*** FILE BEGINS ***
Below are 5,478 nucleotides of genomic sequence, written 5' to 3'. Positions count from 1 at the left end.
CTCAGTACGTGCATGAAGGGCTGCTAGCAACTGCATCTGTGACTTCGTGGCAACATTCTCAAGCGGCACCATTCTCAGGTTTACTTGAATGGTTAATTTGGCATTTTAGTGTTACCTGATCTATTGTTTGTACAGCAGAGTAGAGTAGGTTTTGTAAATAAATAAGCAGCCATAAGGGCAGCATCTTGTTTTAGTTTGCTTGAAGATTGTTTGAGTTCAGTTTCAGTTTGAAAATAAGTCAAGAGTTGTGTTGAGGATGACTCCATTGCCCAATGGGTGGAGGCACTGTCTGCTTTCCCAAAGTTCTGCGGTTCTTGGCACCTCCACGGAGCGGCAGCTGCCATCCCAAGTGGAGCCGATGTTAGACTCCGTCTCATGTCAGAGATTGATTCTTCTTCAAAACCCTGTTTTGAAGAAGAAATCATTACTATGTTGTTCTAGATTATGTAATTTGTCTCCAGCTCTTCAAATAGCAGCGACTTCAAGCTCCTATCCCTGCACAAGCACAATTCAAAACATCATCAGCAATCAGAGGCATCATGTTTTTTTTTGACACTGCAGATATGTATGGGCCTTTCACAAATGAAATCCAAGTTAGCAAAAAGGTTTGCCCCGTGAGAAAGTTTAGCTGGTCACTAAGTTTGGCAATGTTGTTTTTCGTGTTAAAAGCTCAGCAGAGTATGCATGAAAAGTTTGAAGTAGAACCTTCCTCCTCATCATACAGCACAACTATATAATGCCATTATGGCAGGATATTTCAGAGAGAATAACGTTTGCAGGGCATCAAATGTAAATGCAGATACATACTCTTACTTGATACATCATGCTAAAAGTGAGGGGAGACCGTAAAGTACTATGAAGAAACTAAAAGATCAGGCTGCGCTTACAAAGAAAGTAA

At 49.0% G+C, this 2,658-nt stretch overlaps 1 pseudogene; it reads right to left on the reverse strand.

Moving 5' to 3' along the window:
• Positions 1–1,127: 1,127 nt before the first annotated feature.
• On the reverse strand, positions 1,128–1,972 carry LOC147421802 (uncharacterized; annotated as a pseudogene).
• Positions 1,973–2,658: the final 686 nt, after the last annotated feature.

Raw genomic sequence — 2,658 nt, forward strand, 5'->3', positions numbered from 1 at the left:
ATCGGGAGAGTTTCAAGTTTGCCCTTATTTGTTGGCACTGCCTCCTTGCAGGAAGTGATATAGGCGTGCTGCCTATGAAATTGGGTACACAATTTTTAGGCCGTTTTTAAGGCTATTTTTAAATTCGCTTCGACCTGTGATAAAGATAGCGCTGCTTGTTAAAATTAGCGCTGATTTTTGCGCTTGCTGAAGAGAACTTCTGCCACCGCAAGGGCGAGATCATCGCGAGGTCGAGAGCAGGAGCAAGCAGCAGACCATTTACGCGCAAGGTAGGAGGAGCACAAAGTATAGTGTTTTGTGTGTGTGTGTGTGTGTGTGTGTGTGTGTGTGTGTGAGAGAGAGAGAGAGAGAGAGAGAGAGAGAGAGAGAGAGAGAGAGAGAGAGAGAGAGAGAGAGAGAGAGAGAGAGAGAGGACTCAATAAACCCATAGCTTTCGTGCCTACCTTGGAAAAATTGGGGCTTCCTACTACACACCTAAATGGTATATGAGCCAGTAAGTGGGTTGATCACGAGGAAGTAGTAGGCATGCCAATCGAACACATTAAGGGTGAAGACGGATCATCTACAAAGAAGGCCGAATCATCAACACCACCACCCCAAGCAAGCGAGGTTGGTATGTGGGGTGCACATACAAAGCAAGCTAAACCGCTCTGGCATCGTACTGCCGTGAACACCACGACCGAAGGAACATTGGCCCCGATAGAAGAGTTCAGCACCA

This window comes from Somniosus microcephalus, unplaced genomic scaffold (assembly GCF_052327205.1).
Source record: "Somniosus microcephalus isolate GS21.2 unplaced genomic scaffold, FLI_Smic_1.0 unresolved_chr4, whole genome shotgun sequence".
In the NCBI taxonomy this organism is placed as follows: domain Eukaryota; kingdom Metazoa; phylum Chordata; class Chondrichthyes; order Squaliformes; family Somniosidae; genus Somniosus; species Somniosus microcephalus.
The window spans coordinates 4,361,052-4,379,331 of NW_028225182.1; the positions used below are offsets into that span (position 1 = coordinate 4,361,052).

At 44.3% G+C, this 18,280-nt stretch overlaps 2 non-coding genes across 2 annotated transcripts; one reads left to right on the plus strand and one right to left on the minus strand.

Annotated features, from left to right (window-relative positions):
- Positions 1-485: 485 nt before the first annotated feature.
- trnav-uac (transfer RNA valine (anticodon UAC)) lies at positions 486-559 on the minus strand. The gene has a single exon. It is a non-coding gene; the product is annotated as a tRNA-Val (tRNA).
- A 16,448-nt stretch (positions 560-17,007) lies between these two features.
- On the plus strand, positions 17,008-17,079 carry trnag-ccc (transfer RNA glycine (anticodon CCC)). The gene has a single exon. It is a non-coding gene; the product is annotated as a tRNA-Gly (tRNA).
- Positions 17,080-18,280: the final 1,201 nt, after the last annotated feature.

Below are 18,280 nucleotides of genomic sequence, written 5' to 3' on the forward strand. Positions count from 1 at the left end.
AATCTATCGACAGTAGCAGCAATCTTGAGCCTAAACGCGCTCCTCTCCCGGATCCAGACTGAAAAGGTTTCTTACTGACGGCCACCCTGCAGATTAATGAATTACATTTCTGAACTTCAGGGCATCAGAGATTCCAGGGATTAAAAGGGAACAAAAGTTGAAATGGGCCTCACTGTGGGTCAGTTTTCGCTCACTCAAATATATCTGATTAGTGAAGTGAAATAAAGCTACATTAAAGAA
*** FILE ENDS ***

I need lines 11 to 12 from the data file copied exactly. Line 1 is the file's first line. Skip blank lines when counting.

Source record: "Somniosus microcephalus isolate GS21.2 unplaced genomic scaffold, FLI_Smic_1.0 unresolved_chr4, whole genome shotgun sequence".
In the NCBI taxonomy this organism is placed as follows: domain Eukaryota; kingdom Metazoa; phylum Chordata; class Chondrichthyes; order Squaliformes; family Somniosidae; genus Somniosus; species Somniosus microcephalus.